JOPLIN, Mo. —A week ago, although it seems an eternity now, life was good for Tim Kent and his family.
That was a little before 6 p.m. Sunday, May 22, when he and his wife, Jan, were hauling groceries from their car, and the sky turned black, and a deep, rumbling sound grew in the air, and their neighbor, Jim Eason, ran out and screamed:
"There is rotation above your house!"
The Kents dropped their groceries. They bolted into their home and shouted for their two teenage daughters to run. Alexandra, 19, a student at the University of Missouri, grabbed the family's pet rabbit. They hit the basement just before the house they had lived in for 19 years heaved, splintered and burst into a heap of debris.
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As close as any, their home was at ground zero for one of the worst tornadoes on record, an EF-5 with 200 mph winds that took at least 132 lives, and destroyed more than 8,000 houses, apartments and businesses.
When the Kents emerged and looked at the devastation around them — some houses obliterated, others sheared in half — Tim Kent, 52 and an environmental engineer, knew that from that moment on "everything is different."
"It is like 9/11. There will be life before the tornado. And there will be life after the tornado," he said.
What comes next? Where will Joplin be a month from now? Where can it be in a few years?
Within hours of the disaster, even as ambulances still wailed through the night, city officials stood inside the justice center at a press conference and emphasized a message that would be repeated often: This city will rise from its knees.
"We will overcome this hardship," said City Manager Mark Rohr. "We will rebuild this city," Gov. Jay Nixon vowed, voicing rhetoric once heard in places like New Orleans and New York.
Few argue the importance of the message.
"It helps," said Vicky Mieseler, vice president of clinical services for the Ozark Center, the mental health arm of Freeman Health Systems, a group of three hospitals in Joplin that, within 24 hours of the tornado, saw its mental health crisis calls jump from 500 a month to nearly 100 a day.
Hard work lies ahead
But the experiences of other tornado-ravaged towns speak to the hard work that lies ahead. Rubble will be cleared. Homes will be rebuilt. The economy will be spurred. Communities and neighbors will bond tighter by shared experience.
People also will pick up and move. With homes bulldozed, vacant lots will dot neighborhoods. The address "FEMAville" — for the thousands of displaced residents who will call Federal Emergency Management Agency trailers home for months to years — will become part of the local language.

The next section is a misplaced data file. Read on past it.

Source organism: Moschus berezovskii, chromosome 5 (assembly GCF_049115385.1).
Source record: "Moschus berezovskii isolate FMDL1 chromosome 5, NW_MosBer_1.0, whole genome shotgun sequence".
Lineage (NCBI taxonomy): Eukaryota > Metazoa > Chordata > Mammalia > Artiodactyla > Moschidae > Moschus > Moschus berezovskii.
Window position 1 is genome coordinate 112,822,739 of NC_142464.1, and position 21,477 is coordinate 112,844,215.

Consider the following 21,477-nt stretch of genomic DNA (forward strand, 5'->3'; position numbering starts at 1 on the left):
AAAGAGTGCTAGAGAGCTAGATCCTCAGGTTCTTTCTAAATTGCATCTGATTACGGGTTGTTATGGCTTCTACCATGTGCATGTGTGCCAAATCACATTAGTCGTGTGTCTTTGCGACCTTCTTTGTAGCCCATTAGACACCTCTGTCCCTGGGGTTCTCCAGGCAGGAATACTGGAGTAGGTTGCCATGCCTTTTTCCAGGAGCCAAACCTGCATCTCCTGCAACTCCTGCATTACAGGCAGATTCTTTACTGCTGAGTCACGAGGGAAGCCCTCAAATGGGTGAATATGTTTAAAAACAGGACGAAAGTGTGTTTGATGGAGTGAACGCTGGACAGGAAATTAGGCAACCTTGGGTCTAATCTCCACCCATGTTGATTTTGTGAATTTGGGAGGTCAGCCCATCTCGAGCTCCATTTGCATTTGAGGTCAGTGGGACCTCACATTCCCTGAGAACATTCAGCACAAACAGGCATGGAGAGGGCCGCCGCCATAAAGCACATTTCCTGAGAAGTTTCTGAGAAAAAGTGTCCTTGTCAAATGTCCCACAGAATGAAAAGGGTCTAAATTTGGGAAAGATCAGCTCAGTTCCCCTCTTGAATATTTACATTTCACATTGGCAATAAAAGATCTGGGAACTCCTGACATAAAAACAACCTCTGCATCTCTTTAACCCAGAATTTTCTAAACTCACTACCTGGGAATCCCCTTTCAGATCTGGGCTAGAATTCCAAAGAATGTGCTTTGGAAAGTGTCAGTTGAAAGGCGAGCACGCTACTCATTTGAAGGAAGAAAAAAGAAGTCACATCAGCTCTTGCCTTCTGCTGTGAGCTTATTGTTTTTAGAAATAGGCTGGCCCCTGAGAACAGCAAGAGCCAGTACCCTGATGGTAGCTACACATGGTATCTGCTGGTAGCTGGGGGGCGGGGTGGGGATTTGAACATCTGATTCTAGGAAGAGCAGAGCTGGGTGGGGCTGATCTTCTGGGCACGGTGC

In Greensburg, Kan., which was virtually wiped from the map by a tornado on May 4, 2007, fully half the population of 1,500 did not return.
In Tuscaloosa, Ala., where an April 27 twister killed 41 people and destroyed or damaged 7,500 buildings, rubble still stretches for acres. Chainsaws still work to clear roads and yards. Thousands wait on insurance settlements and bank loans. People remain out of work.
No one knows yet how many Tuscaloosans will stay and rebuild and how many will just move on.
Only days removed from the Joplin tornado, Kent and his neighbors say they're still in shock.
Countless questions swirl in their minds, but one stands out.
"The question is 'Do I even want to live here anymore?' " said Ed McAllister, whose home was leveled. The family's car lay flipped upside down on top of the mound that was his house.
It's where he and his wife, Sheri, 47, raised Megan, 19, Lydia, 17, and Luke, 14. It's where their memories live: birthdays, Christmases. They celebrated Ed's 50th birthday with 50 people last week.
And yet he doesn't know. "Do I want to rebuild here?" he asks.
Some 300 miles to the west of Joplin in Greensburg, Kan., images of Sunday's wreckage stirred flashbacks.
Inside the town's new school complex — futuristic in design, with sunshine pouring in — recent TV reports predicting more tornadoes cast a shadow. They'd seen it before, in May 2007 when a tornado swallowed their little town.
Greensburg then looked just like Joplin now.
Eating lunch with his classmates, Rhylan Tedder, 10, looked into Joplin's future: "They'll meet a lot of people."
Oh, yes, Greensburg can attest, survivors of Joplin and Tuscaloosa will meet people.
They'll meet government people demanding documents lost, of course, in the storms. Driver's licenses, birth certificates, car titles and receipts.
They'll greet volunteers bearing household supplies for families doubling up or gutting it out, through a year or two, in FEMA trailers.
No doubt they'll meet shifty contractors who skip town or go bankrupt, forcing residents to pay for delivered supplies they thought were covered. Some who stayed in Greensburg poured $300,000 into new homes that may never sell for half that.
And if this south-central Kansas town of conspicuously young trees provides other lessons, this month's survivors will not see certain folks — like many of their old neighbors.
Renters go immediately. Dozens of Greensburg's elderly also left, joining offspring who moved to bigger places decades ago. The town had about 1,500 residents in 2000. The post-disaster population is about 780.
"Every six months, the outside public sees some update that shows us making progress. What they don't see is this everyday grind.... it's hard," said Scott Reineke, who runs a glass-art shop, Studio 54.